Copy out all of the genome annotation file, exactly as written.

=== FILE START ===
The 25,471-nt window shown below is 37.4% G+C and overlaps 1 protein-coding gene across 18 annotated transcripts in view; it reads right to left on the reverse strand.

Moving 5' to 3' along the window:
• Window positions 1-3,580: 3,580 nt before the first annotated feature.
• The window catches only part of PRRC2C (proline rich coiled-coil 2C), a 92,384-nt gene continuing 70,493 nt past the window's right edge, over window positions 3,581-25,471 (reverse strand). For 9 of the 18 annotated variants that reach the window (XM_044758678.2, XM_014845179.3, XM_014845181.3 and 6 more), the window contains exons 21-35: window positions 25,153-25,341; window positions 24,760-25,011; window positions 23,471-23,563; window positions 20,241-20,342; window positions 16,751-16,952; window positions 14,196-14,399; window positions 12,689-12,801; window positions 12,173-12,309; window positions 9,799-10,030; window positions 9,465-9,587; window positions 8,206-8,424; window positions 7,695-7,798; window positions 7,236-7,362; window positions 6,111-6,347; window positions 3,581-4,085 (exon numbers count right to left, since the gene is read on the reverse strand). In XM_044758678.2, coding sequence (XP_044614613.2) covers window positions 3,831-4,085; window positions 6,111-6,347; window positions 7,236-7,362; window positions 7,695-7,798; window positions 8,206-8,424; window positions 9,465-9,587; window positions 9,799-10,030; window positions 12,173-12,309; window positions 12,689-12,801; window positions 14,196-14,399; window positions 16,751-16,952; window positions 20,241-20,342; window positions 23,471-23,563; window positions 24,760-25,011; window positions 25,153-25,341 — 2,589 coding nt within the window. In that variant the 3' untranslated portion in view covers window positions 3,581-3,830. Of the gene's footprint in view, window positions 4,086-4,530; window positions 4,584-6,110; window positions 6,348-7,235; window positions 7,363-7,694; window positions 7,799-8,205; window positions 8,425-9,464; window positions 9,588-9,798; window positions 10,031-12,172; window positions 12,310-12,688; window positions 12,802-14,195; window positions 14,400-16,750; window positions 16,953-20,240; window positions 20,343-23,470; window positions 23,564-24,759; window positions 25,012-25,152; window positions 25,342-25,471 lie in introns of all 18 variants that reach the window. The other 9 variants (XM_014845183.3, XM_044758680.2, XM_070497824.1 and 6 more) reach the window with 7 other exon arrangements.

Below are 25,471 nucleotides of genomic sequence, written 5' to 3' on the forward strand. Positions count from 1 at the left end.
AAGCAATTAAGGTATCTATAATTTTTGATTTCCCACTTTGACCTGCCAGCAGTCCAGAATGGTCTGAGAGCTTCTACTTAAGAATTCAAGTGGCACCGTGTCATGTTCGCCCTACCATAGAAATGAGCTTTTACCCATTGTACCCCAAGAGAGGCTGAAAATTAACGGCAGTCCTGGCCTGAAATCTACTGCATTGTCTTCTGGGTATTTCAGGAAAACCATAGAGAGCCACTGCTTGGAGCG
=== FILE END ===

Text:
The 25,471-nt window shown below is 37.4% G+C and overlaps 1 protein-coding gene across 18 annotated transcripts in view; it reads right to left on the reverse strand.

Moving 5' to 3' along the window:
• Window positions 1-3,580: 3,580 nt before the first annotated feature.
• The window catches only part of PRRC2C (proline rich coiled-coil 2C), a 92,384-nt gene continuing 70,493 nt past the window's right edge, over window positions 3,581-25,471 (reverse strand). For 9 of the 18 annotated variants that reach the window (XM_044758678.2, XM_014845179.3, XM_014845181.3 and 6 more), the window contains exons 21-35: window positions 25,153-25,341; window positions 24,760-25,011; window positions 23,471-23,563; window positions 20,241-20,342; window positions 16,751-16,952; window positions 14,196-14,399; window positions 12,689-12,801; window positions 12,173-12,309; window positions 9,799-10,030; window positions 9,465-9,587; window positions 8,206-8,424; window positions 7,695-7,798; window positions 7,236-7,362; window positions 6,111-6,347; window positions 3,581-4,085 (exon numbers count right to left, since the gene is read on the reverse strand). In XM_044758678.2, coding sequence (XP_044614613.2) covers window positions 3,831-4,085; window positions 6,111-6,347; window positions 7,236-7,362; window positions 7,695-7,798; window positions 8,206-8,424; window positions 9,465-9,587; window positions 9,799-10,030; window positions 12,173-12,309; window positions 12,689-12,801; window positions 14,196-14,399; window positions 16,751-16,952; window positions 20,241-20,342; window positions 23,471-23,563; window positions 24,760-25,011; window positions 25,153-25,341 — 2,589 coding nt within the window. In that variant the 3' untranslated portion in view covers window positions 3,581-3,830. Of the gene's footprint in view, window positions 4,086-4,530; window positions 4,584-6,110; window positions 6,348-7,235; window positions 7,363-7,694; window positions 7,799-8,205; window positions 8,425-9,464; window positions 9,588-9,798; window positions 10,031-12,172; window positions 12,310-12,688; window positions 12,802-14,195; window positions 14,400-16,750; window positions 16,953-20,240; window positions 20,343-23,470; window positions 23,564-24,759; window positions 25,012-25,152; window positions 25,342-25,471 lie in introns of all 18 variants that reach the window. The other 9 variants (XM_014845183.3, XM_044758680.2, XM_070497824.1 and 6 more) reach the window with 7 other exon arrangements.

Below are 25,471 nucleotides of genomic sequence, written 5' to 3' on the forward strand. Positions count from 1 at the left end.
AAGCAATTAAGGTATCTATAATTTTTGATTTCCCACTTTGACCTGCCAGCAGTCCAGAATGGTCTGAGAGCTTCTACTTAAGAATTCAAGTGGCACCGTGTCATGTTCGCCCTACCATAGAAATGAGCTTTTACCCATTGTACCCCAAGAGAGGCTGAAAATTAACGGCAGTCCTGGCCTGAAATCTACTGCATTGTCTTCTGGGTATTTCAGGAAAACCATAGAGAGCCACTGCTTGGAGCG